Tuesday, July 6, 2010

Here There Be Monsters

Let's get this out of the way now, because someone is going to say it eventually.  I am a monster.  This is not due to any horrible crime or hidden shame.  I have no unnatural appetites that need to be sated.  Sadly, I am a monster because I accept the possibility that morals are subjective.  That concept, that subjective morality is so horrendous that we should deny even its possibility, is the essential thrust behind the Moral Argument for God, one of the five arguments William Lane Craig presents in his paper.

Craig spends comparatively little time defending his argument, instead electing to lay out definitions and bring up related dilemmas. The definitions provide him an excellent opportunity to lobby for the rejection of subjective morals and he does not let it go to waste.  Since the end of the Second World War, Nazism has been excellent political capital.  If one is able to link their opposition to Nazis, not matter how flimsily, the distaste most people feel towards the actions of Nazi Germany makes it unnecessary to address the actual issues.  In making the distinction between objective and subjective morals, Craig tries to link subjectivity to believing that the Nazis were right.  Having done that, he feels the matter settled.

I am going to cast things in a different light.  The reason this Nazi ploy works is because people feel disgusted by the atrocities committed under Nazi ideology. To put it a different way, people are rejecting the actions of the Nazis based on the emotional reactions they evoke.  The problem here is that emotional decisions are subjective ones, so Craig is using subjective moral judgments to garner agreement with the concept of objective morality.

Let me go through this again, because the concept is important. Craig says that objective statements are independent of people's opinions whereas subjective statements are dependent on opinions.  (He perhaps intentionally leaves off  emotions, but this is trivial since we can see that opinions are the product of emotion.)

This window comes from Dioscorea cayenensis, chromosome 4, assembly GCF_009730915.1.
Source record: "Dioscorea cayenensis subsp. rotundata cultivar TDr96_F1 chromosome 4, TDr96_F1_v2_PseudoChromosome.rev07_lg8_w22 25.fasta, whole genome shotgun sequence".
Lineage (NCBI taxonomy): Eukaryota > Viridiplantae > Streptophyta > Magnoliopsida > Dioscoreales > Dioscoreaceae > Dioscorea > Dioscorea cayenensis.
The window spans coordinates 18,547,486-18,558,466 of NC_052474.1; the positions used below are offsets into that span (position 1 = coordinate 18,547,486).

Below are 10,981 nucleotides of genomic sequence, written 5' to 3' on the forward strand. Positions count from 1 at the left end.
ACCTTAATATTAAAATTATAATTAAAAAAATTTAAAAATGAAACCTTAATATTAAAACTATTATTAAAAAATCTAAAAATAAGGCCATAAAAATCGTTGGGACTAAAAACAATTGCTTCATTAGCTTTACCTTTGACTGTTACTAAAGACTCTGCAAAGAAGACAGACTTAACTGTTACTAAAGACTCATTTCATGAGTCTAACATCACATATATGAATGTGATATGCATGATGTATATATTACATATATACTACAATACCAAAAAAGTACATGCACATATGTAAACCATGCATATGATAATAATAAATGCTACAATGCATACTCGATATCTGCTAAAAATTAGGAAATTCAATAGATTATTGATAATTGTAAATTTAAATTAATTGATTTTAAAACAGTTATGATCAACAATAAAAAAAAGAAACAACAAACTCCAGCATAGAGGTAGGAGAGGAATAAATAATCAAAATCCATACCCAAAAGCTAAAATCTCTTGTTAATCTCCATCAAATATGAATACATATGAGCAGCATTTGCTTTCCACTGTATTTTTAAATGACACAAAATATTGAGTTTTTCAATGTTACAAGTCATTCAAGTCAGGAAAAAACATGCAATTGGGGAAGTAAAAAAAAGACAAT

The statement "2+2=4" is an objective one, the statement "Apples are the best fruit" is subjective.  No matter what we feel about the first statement, it is true, but the second statement relies on our emotional attachment to the glorious apple.  By the same token, saying that the Nazi regime killed many people is objective, saying that it was wrong because it makes you feel icky is subjective.

And here we come to the crux of the problem.  Moral statements involve emotional content.  Few people say this or that is moral because the facts support it,  they say that something is moral because they feel it is right.  It is my opinion, and you're welcome to correct me on this, that there can be no such thing as an objective moral statement. Moral statements are, by their nature, subjective.  To speak of objective morality is nonsense and question-begging.

Because Craig believes he has successfully lobbied for the denial of subjective morals, he makes no attempts to defend his argument. As such, he misses the flaws in his first premise.  In the first case, he does not address the possible alternatives sources of objective morality that other non-believers have suggested.  In the second, it doesn't consider that god might exist and yet morals might still be subjective. (If god decides what is moral, then are morals subjective because they are based on gods opinion?) Either of these, along with the issue I raised above, is enough to make the argument questionable.

Craig does bring up a common problem associate with god and morality, if only to tell us that it is weak.  Euthyphro's Dilemma asks which statement is correct, 'God wills something because it is good' or 'something is good because god wills it.'  If the first is true, then good and bad are independent of god, if the second is true, they are arbitrary.

Craig's response to this dilemma is to present a third alternative: 'God wills something because he is good.'  Unfortunately, examining his explanation of this statement shows it to be nothing more than a repackaging of the second option. Craig explicitly states that God's nature is the standard for goodness, which implies that whatever god's nature might be, it determines what is good.  Were god's nature deceitful, callous, and vindictive, this would be, according to Craig, the standard for good.

To wrap things up here, I'd like to point out something that objective moralists overlook.  Believing in the subjectivity of morals does not mean being universally permissive. Regardless of whether or not objective morals exist, human morality is a human social construct that has demonstrably changed over time.  If I want my moral values to be those of society as a whole, I cannot allow people to do whatever they please. Likewise, I cannot simply declare by fiat that something is wrong no matter people think. I must persuade people that my moral opinion is the correct one.  Ironically, so must Mr Craig.  Really then, what is the difference between our moral stance?

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